Examples 47-49

To a 25 mL round-bottom flask with stir bar charged 1.0 g of poly(DTE carbonate) (PDTE), and dissolved by the addition of 15 mL of methylene dichloride. Added via pipet a prescribed volume of 1,4-DO or THF, followed by 0.15 mL of 37% HCl (12M HCl). Let stir at RT for 78-90 hours. Isolation by precipitation into 2-propanol. Prescribed ratios and results summarized in Table 5.

Examples 50-53

To each of 525 mL round-bottom flasks with stir bar charged 1.0 g of poly(DTE carbonate) (PDTE), 0.5 g (or 0.5 mL) of the prescribed poly(ethylene glycol) dimethyl ether or tert-butyl methyl ether, and dissolved each by the addition of 15 mL of methylene dichloride. Added via pipet 0.20 mL of 37% HCl (12M HCl). Let stir at RT for 70 hours. Isolation by precipitation into 2-propanol, followed by washing with water, and completed with 2-propanol rinsing. Vacuum drying at 85 C. for 18 hrs. Prescribed ratios and results summarized in Table 5.

Examples 54-57

To each of 450 mL round-bottom flasks with stir bar charged 20 mL of 6% poly(DTE carbonate) solution in methylene dichloride from the polymer manufacturing process, as disclosed in the aforementioned reference U.S. Pat. No. 6,359,102, prior to isolation. Added via graduated pipet 1.5 mL of either 1,4-dioxane, tetrahydrofuran or PEG 500, followed by 0.15 mL of 37% HCl. Let stir at room temperature followed by periodic 3 mL aliquot removal, isolation by precipitation into 2-propanol, and subsequent analyses for % DT and molecular weight.

TABLE 5
Examples 28-57.
Acid
(amount) MW
Exam- Amount Starting MW and Any Stirring Product
ple PDTE PDTE Additional Time Precipitation (g/mol % %
No. (g) (g/mol 1000) Solvent (mL) Solvent (Hr) Medium (mL) 1000) DT Yield
28D 1.0 252 DO (15) PTSAM (0.58 g) and 45 2 P 109 31 86
water (0.50 mL)
29D 1.00 252 DO (15) PTSAM (0.10 g) and 45 2 P 198 9 92
water (0.50 mL)
30D 1.00 252 DO (15) PTSAM (0.50 g) 45 2 P 154 23 87
31C 1.00 252 NMP (15) PTSAM (0.11 g) and 45 2 P 218 0.9 92
water (0.50 mL)
32C 1.00 252 NMP (15) PTSAM (0.50 g) 45 2 P 226 1.4 91
33C 1.00 252 NMP (15) PTSAM (0.50 g) 45 2 P 194 1.8 89
34 1.00 252 DO (15) 4 M HCl in DO 14 Water 255 1.1 96
(0.33 mL) (no water (200)
added)
35 1.00 252 DO (14) 4 M HCl in DO 14 Water 241 1.9 94
(0.66 mL) (no water (200)
added)
36 1.00 252 DO (13) 4 M HCl in DO (2 mL) 14 Water 181 5.1 99
(no water added) (200)
37 1.00 252 DO (10) 4 M HCl in DO (5 mL) 14 Water 185 4.8 98
(no water added) (200)
38 20.0 268 DO (250) 12 M HCl (8 mL) 20 2 P 68 55.5 74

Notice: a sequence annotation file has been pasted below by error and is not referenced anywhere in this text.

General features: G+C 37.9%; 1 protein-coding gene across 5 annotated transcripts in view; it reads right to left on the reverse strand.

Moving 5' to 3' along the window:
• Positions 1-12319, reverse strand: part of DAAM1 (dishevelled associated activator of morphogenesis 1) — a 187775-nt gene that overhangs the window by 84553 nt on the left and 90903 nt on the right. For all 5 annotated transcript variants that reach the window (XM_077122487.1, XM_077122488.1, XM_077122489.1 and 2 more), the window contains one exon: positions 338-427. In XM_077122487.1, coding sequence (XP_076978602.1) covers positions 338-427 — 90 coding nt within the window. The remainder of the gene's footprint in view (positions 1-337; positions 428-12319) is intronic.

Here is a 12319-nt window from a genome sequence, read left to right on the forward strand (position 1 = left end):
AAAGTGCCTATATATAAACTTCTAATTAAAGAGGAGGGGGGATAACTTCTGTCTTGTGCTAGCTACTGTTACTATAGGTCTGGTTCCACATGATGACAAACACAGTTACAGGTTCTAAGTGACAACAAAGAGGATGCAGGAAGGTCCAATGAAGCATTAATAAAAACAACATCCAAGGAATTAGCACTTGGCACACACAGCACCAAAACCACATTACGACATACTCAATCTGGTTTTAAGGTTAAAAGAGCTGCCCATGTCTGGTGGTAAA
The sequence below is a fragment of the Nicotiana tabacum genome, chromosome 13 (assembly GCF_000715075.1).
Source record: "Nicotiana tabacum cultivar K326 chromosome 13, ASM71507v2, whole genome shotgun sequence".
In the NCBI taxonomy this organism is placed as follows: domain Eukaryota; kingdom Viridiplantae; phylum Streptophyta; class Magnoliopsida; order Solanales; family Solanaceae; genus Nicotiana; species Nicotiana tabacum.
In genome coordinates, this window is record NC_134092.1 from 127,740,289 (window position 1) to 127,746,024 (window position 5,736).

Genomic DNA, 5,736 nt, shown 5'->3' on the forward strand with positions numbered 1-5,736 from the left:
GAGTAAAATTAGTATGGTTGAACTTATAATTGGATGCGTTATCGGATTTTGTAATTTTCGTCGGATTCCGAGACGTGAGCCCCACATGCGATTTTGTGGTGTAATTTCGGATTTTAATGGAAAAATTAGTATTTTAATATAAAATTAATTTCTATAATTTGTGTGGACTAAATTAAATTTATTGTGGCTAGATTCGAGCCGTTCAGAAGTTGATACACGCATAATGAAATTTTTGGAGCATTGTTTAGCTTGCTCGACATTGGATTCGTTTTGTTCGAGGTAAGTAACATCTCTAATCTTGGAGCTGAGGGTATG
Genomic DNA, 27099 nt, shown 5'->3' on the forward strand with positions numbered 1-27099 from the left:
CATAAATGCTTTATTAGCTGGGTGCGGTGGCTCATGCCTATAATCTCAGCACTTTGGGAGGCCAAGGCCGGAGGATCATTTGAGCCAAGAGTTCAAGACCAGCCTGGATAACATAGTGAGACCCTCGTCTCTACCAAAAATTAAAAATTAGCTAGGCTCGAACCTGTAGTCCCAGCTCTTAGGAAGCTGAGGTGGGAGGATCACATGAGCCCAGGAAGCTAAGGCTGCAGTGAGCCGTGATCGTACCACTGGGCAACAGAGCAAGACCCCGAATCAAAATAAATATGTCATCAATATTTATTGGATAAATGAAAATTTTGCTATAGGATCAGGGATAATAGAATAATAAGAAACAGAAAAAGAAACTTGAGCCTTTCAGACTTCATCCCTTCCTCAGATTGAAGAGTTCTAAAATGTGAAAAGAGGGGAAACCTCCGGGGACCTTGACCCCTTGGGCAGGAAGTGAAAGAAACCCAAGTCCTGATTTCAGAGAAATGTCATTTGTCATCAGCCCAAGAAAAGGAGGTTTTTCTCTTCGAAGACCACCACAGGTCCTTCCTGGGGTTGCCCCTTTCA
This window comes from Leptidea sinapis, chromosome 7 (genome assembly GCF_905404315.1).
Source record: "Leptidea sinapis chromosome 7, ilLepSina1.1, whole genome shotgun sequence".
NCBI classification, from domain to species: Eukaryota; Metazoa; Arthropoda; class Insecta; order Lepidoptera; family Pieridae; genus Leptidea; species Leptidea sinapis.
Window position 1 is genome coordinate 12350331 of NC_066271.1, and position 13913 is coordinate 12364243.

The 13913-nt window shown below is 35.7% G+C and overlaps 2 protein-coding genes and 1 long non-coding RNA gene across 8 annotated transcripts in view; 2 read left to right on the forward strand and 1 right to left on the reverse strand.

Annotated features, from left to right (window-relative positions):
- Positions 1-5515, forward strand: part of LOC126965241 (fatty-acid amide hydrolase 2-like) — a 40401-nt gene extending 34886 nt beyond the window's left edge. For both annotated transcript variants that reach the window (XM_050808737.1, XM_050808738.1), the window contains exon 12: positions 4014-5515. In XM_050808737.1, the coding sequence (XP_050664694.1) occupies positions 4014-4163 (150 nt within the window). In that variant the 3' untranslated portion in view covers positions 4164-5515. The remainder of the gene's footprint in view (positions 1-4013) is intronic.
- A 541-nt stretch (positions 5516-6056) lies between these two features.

39D 1.00 175 DO (10) GAA (0.07) and 24 2 P 168 0.3 94
Water (0.08)
40D 1.00 175 DO (10) GAA (0.21) and 24 2 P 168 0.2 94
Water (0.23)
41D 1.00 175 DO (10) GAA (0.35) and 24 2 P 166 0.3 92
Water (0.38)
42D 1.00 175 DO (10) GAA (1.39) and 24 2 P 155 0.3 93
Water (1.51)
43C 1.00 175 DMF (10) 12 M HCl (1) and 22 2 P 148 3 89
water (0.30)
44C 1.00 175 DMA (10) 12 M HCl (1) and 22 2 P 161 1 95
water (0.30)
45C 1.00 175 NMP (10) 12 M HCl (1) and 22 2 P 113 2 91
water (0.30)
46E 1.00 168 MeCl2 (15) 12 M HCl (0.20) 90 2 P 153 4 89
47 1.00 193 MeCl2 (15) + DO 12 M HCl (0.15) 78 2 P 180 7 ND
(0.5)
48 1.00 193 MeCl2 (15) + DO 12 M HCl (0.15) 78 2 P 176 9 ND
(1)
49 1.00 193 MeCl2 (15) + THF 12 M HCl (0.15) 90 2 P 120 28 ND
(3.5)
50F 1.00 168 MeCl2 (15) + PEG A 12 M HCl (0.20) 70 2 P 133 10.4 92
(0.5)
51F 1.00 168 MeCl2 (15) + PEG B 12 M HCl (0.20) 70 2 P 141 8.5 93
(0.5)
52F 1.00 168 MeCl2 (15) + PEG C 12 M HCl (0.20) 70 2 P 145 9.6 95
(0.5)
53F 1.00 168 MeCl2 (15) + MTBE 12 M HCl (0.20) 70 2 P 135 5.5 93
(0.5)
54 1.2 174 MeCl2 12 M HCl (0.15) 96 2 P 94 28 75
(18.8) + DO
(1.5)
55 1.2 174 MeCl2 12 M HCl (0.15) 96 2 P 89 30 70
(18.8) + THF
(1.5)
56 1.2 174 MeCl2 12 M HCl (0.15) 96 2 P 97 26 74
(18.8) + PEG
500
(1.5)
57 1.2 174 MeCl2 12 M HCl (0.15) 96 2 P 102 15 88
(18.8)
Notes for Table 5
1. Additional Abbreviations used include: 1-methyl-2-pyrrolidinone (a.k.a. N-methylpyrrolidinone or NMP), p-toluenesulfonic acid monohydrate (PTSAM), glacial acetic acid (GAA), N,N′-dimethylformamide (DMF), N,N′-dimethylacetamide (DMA), dichloromethane (a.k.a. methylene chloride or MeCl2), tert-butyl methyl ether (MTBE), poly(ethylene glycol) dimethyl ether of molecular weights 500 (PEG A), 1000 (PEG B), and 2000 (PEG C), and not determined (ND).
2. C superscript denotes examples for non-ether containing solvent systems.
3. D superscript denotes examples for cyclic ether containing solvent systems with acids other than HCl.
4. E superscript denotes example without an ether.
5. F superscript denotes examples for linear ether containing systems.

Use of certain non-ether containing systems: (a) does not generally result in appreciable pendent ester cleavage; (b) does generally result in varying undesired degrees of backbone cleavage; and (c) does not facilitate desired reproducible control of ester cleavage. Additionally, other non-ether containing examples are worse for obtaining % DT at desired levels (viz., lower by a factor of 10) by using acids of low pKa in ether containing systems.